Are You Recycling Your Metal Cans the Right Way? Here’s What to Do:
All cans are recyclable, but make sure you’re doing it correctly. Here are the do’s and don’ts.
One small thing you can do to help the planet is to start keeping track of how many cans you go through weekly. From canned food to soda and aerosol cans, all metal cans — including aluminum and steel — are infinitely recyclable. According to the American and Iron Steel Institute, more than 90% of the co-products from the steelmaking process are reused or recycled. That’s the good news. But if you’re not recycling the right way, you risk contaminating an entire batch of recyclable materials.
Since metals are nonrenewable natural resources (they can’t be replaced as quickly as they’re used), they’re limited in supply, which is why it’s important to recycle your cans. What’s more, metals can be recycled over and over without the material losing quality. It’s worth contacting your local recycling center to learn the best procedures for recycling metal cans. Some may ask that you bring the cans directly to the recycling center, rather than placing them in your recycling bin. To find your local recycling facility, see your locations page.
What types of metal cans are recyclable?
All metal cans are recyclable, but examples include:
- Beverage cans, like soda and beer, including the tabs
- Paint cans (No dried paint but clean paint cans are recyclable)
- Canned goods
- Aerosol cans
Cleaning metal cans
Don’t do this: Toss cans into the recycling bin before cleaning. If foods or liquids are left in the cans, they can contaminate an entire batch of recyclables.
Do this instead: Make sure all cans are clear of liquids or foods that could be left in the container. You can do this by rinsing the can when you’re finished with it.
Also, ask your local recycling center to see if you need to remove the paper labels from the can or if it’s part of their process.
What to do with the lids
Canned goods: Don’t remove the lid only halfway before placing it into the recycling bin. Instead, completely remove the lid from the can and place it inside the can (after rinsing, of course).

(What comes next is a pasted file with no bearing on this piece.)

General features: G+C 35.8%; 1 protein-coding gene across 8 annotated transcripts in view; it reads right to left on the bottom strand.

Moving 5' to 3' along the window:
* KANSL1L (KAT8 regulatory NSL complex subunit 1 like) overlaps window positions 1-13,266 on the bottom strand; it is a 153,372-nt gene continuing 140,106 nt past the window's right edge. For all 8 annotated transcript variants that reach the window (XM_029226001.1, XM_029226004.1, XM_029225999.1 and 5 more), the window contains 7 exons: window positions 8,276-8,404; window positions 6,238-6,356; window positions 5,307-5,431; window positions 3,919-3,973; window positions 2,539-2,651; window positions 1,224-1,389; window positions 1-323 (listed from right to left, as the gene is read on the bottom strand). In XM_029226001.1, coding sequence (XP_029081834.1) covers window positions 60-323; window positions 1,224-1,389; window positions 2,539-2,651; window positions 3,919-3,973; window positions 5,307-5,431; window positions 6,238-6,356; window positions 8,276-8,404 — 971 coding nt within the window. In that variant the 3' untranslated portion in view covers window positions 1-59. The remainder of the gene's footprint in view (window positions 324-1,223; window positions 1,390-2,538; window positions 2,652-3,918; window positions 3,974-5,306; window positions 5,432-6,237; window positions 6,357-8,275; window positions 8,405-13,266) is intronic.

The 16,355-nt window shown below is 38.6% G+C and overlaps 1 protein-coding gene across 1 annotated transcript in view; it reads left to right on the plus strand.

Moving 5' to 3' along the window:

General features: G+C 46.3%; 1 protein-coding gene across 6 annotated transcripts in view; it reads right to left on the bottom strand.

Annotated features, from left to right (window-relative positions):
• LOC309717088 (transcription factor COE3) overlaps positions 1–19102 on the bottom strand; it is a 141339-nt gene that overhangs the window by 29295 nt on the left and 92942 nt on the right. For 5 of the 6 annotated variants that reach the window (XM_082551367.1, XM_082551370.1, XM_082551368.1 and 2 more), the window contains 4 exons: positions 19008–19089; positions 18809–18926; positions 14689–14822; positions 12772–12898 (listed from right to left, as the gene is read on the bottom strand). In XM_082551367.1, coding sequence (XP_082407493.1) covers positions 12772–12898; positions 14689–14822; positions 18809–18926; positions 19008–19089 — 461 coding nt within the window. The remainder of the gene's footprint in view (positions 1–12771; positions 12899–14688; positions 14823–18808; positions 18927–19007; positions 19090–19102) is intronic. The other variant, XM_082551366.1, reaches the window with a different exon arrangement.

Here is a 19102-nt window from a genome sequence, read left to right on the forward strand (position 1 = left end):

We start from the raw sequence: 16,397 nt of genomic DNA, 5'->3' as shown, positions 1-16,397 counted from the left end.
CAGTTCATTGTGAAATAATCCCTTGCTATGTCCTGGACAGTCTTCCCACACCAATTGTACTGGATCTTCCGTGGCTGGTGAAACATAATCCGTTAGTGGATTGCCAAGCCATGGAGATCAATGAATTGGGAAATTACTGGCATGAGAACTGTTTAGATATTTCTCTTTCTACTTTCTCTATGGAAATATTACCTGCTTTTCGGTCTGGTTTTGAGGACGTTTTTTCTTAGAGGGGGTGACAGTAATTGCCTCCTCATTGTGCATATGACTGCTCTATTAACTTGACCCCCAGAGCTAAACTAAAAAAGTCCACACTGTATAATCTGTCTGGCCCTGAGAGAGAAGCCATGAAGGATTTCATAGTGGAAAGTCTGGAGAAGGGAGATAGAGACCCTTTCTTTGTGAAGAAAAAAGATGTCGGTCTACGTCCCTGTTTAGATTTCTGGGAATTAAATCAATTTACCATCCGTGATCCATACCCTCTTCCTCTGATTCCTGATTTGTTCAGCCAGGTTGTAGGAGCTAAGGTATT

Aerosol cans: Lids on aerosol cans are typically plastic, so you should remove those before putting the cans into the bin. The plastic lids should go with other plastic recyclables.
What else should I do?
- Avoid puncturing aerosol cans to remove the remaining liquid.
- Make sure all paint is either dry or completely rinsed out before recycling. If you have leftover paint or other hazardous waste, take it to a drop-off center near you.
- Don’t crush aluminum cans before recycling because they can contaminate the batch.
**Reminder: Scrap metal differs from can recycling and should not be mixed in with your aluminum and/or cans.
Recycling Aluminum in India (A different Perspective)
In the western world recycling is sometimes made to feel like a chore or an additional element to our everyday lives. But in places like India, recycling is a livelihood for many people as a means to make money for their families. Scrap aluminum and cans are constantly being collected by residents around Mumbai, India and taken to small recycling plants that operate on basic technology and in poor conditions. Many of these plants are located in the slum town of Dharavi.
In Dharavi, aluminum recycling involves three important steps. First, aluminum products that have been used and thrown away, especially old soda and beer cans, are collected. Second, the cans are soaked in acid, so the designs and brand names are removed. Third, the cans are crushed and melted in a furnace
Once the cans have completely melted, the molten mixture is poured into molds, where it cools into solid aluminum bars called ingots. These bars are then transferred to another factory in Dharavi. There, they are melted again, and a special machine turns the liquid metal into blocks that are later used to make new aluminum items.
In the United States, recycling feels like a good habit that some of us try to adopt. In India, it is a lifeline for people struggling to survive. There, aluminum recycling has helped transform local economies, which serves to remind us that recycling not only can improve the environment but can change lives as well.
Ready to start recycling?